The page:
Extend your measure
You are sometimes faced with the problem of having to measure from a point that is out of reach. The solution is simple: take two lengths of timber and move one up until it reaches the point at which you need to start measuring. Then move the second timber down until it reaches the lower point. Clamp the pieces together firmly. You can now measure the total distance from end to end, and you have the measurement you need.
When measuring over an obstacle
You might have to measure the distance over an irregular obstacle at some stage. In this case it’s a rockery, but it could be a hedge or bush and you cannot shove a tape measure through it. The trick is to use two lengths of timber, but now they are positioned in a ‘V’ form. Place one ‘foot’ on the far side of the rockery at the edge of the rocks, and the other on the near side against the rocks. Lift the contraption off, and measure the distance between the ‘feet’ – and that is thickness of your rockery.
You can also use the ‘V’ to measure internal dimensions, for example between two walls, but make sure that you have the ‘feet’ just touch each side. The distance between the outer corners of the ‘feet’ is the distance between the two surfaces. (If you flex the timbers at all, when you remove the ‘V’ they will spring straight, and will give an ‘over-measure’ of the true distance.)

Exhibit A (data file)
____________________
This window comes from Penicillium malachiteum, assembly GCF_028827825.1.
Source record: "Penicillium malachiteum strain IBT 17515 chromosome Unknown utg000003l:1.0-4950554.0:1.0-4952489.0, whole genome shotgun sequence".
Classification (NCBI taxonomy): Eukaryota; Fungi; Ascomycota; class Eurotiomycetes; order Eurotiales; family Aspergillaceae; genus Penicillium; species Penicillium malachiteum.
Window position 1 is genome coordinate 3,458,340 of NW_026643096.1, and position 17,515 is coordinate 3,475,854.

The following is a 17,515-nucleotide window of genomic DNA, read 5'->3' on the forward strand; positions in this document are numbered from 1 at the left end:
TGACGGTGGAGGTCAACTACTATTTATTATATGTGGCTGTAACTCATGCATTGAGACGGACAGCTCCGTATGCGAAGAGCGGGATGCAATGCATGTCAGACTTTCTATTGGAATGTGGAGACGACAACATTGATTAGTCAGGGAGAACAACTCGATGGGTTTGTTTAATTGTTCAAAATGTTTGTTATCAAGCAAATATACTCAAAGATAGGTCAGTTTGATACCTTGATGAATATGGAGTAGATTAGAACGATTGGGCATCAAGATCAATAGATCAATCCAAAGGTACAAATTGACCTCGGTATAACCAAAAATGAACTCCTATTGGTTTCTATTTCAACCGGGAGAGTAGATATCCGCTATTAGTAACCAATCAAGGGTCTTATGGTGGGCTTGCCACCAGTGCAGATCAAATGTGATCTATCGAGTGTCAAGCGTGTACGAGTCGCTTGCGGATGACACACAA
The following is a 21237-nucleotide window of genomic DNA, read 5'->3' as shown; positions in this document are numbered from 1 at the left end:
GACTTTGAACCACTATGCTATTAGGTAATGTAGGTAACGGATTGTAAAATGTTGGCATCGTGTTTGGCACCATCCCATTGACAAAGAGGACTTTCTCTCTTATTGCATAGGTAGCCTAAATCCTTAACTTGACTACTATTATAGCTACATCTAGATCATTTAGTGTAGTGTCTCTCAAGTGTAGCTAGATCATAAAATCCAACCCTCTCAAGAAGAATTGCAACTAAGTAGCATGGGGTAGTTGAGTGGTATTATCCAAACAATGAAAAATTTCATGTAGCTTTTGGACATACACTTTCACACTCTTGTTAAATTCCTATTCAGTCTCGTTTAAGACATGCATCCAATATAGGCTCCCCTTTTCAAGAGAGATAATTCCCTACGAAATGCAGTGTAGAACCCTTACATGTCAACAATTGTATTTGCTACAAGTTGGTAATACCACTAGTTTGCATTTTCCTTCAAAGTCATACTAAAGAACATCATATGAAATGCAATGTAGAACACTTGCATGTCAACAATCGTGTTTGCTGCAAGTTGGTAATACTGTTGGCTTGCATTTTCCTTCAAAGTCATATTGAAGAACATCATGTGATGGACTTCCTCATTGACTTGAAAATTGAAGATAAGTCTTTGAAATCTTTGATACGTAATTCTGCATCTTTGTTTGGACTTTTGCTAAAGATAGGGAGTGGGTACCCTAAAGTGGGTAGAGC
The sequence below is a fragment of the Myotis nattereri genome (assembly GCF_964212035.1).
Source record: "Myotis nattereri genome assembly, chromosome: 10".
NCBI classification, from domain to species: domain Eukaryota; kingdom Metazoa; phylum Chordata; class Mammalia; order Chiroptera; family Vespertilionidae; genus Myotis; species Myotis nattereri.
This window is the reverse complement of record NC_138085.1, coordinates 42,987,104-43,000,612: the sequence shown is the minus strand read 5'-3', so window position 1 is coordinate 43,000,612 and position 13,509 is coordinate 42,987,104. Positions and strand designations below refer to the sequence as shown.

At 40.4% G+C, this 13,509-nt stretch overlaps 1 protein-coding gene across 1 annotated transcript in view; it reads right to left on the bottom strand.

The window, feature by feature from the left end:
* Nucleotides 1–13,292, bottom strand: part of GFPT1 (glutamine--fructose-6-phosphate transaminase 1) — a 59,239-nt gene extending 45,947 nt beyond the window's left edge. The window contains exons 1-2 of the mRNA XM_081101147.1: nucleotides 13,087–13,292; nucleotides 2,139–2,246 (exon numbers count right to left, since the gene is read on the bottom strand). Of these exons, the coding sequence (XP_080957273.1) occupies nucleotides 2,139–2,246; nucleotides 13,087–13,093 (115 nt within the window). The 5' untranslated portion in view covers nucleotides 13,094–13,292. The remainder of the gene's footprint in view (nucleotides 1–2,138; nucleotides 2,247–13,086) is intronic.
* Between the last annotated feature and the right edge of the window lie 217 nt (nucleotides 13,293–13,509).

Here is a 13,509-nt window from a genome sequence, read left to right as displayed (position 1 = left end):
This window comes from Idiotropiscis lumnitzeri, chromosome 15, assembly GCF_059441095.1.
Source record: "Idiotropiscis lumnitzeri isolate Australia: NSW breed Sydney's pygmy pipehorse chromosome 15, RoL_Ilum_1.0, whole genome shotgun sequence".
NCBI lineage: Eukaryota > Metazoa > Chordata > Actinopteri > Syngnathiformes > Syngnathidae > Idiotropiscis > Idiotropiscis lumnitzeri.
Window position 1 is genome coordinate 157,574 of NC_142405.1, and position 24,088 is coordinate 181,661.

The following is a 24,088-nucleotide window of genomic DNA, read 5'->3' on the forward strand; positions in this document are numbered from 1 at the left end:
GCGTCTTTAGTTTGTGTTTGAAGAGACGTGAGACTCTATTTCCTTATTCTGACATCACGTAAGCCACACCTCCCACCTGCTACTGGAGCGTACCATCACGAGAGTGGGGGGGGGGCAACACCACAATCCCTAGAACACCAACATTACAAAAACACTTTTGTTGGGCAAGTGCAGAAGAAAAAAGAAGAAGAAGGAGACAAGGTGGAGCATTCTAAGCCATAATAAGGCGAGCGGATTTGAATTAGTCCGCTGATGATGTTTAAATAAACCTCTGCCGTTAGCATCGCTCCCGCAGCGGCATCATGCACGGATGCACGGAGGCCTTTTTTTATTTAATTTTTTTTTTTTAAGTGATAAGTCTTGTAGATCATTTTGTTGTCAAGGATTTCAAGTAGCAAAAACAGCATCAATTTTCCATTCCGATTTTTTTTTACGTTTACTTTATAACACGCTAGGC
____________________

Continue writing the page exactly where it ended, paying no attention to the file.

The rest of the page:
Marking up, laying out and measuring – finding centre
There are two methods to finding the centre of a circular sheet of wood or metal.
First, let’s look at finding the centre of a dowel, curtain rail, etc. Place the work piece between two lengths of timber with their ends cut precisely at 90° and then place a steel rule between the two – so that you have established the diameter of the work piece. Position a carpenter’s square at the midpoint and draw a line across the work piece surface. Now rotate the work piece 90° and repeat where the lines intersect is the centre.
In the case of larger pieces, use a large square protractor and draw a line at around the centre of the work piece. Rotate it and repeat, and again, where the lines intersect will be the centre.
In both cases, you can rotate the work piece 60°, rather than 90°, and then draw three lines. If you have been accurate (and the dowel or curtain rod is perfectly round, the three lines should meet at the same point. If they meet slightly off, resulting in what is called a ‘cocked hat’, then the centre of the ‘cocked hat’ will be very close to the actual centre.
Be a square
For most woodwork and metalwork projects, a carpenter’s square is perfectly adequate when you want something to be exactly 90° in relation to something else.
Out in the garden, it’s a different story, but just as easy.